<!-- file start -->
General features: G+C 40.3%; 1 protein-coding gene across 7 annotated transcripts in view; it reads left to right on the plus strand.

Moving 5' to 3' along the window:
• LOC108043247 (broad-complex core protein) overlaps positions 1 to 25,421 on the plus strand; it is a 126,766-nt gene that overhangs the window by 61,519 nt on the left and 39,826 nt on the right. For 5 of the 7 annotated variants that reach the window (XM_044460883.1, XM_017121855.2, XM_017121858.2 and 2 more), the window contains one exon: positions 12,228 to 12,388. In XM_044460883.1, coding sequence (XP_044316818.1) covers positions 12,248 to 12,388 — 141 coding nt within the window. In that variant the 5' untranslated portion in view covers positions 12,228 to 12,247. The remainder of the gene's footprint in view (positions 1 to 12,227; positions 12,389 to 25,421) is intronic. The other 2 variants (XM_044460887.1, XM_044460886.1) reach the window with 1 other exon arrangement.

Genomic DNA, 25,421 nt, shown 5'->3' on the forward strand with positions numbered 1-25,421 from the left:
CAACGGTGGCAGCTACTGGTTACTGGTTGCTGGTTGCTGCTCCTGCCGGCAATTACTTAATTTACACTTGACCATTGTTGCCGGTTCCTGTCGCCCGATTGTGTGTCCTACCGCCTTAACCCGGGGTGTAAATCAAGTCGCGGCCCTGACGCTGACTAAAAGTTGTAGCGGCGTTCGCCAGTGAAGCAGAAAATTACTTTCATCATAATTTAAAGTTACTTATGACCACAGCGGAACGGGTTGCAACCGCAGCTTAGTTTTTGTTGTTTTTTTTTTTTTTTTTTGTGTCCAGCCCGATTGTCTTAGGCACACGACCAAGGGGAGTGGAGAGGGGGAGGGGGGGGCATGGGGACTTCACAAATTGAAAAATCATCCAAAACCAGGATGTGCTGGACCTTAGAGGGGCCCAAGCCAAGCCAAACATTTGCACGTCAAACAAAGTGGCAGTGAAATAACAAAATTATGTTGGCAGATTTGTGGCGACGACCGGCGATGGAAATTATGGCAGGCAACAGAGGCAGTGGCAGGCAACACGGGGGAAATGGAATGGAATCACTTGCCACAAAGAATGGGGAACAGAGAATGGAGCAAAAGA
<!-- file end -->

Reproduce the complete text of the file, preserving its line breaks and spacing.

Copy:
General features: G+C 40.3%; 1 protein-coding gene across 7 annotated transcripts in view; it reads left to right on the plus strand.

Moving 5' to 3' along the window:
• LOC108043247 (broad-complex core protein) overlaps positions 1 to 25,421 on the plus strand; it is a 126,766-nt gene that overhangs the window by 61,519 nt on the left and 39,826 nt on the right. For 5 of the 7 annotated variants that reach the window (XM_044460883.1, XM_017121855.2, XM_017121858.2 and 2 more), the window contains one exon: positions 12,228 to 12,388. In XM_044460883.1, coding sequence (XP_044316818.1) covers positions 12,248 to 12,388 — 141 coding nt within the window. In that variant the 5' untranslated portion in view covers positions 12,228 to 12,247. The remainder of the gene's footprint in view (positions 1 to 12,227; positions 12,389 to 25,421) is intronic. The other 2 variants (XM_044460887.1, XM_044460886.1) reach the window with 1 other exon arrangement.

Genomic DNA, 25,421 nt, shown 5'->3' on the forward strand with positions numbered 1-25,421 from the left:
CAACGGTGGCAGCTACTGGTTACTGGTTGCTGGTTGCTGCTCCTGCCGGCAATTACTTAATTTACACTTGACCATTGTTGCCGGTTCCTGTCGCCCGATTGTGTGTCCTACCGCCTTAACCCGGGGTGTAAATCAAGTCGCGGCCCTGACGCTGACTAAAAGTTGTAGCGGCGTTCGCCAGTGAAGCAGAAAATTACTTTCATCATAATTTAAAGTTACTTATGACCACAGCGGAACGGGTTGCAACCGCAGCTTAGTTTTTGTTGTTTTTTTTTTTTTTTTTTGTGTCCAGCCCGATTGTCTTAGGCACACGACCAAGGGGAGTGGAGAGGGGGAGGGGGGGGCATGGGGACTTCACAAATTGAAAAATCATCCAAAACCAGGATGTGCTGGACCTTAGAGGGGCCCAAGCCAAGCCAAACATTTGCACGTCAAACAAAGTGGCAGTGAAATAACAAAATTATGTTGGCAGATTTGTGGCGACGACCGGCGATGGAAATTATGGCAGGCAACAGAGGCAGTGGCAGGCAACACGGGGGAAATGGAATGGAATCACTTGCCACAAAGAATGGGGAACAGAGAATGGAGCAAAAGA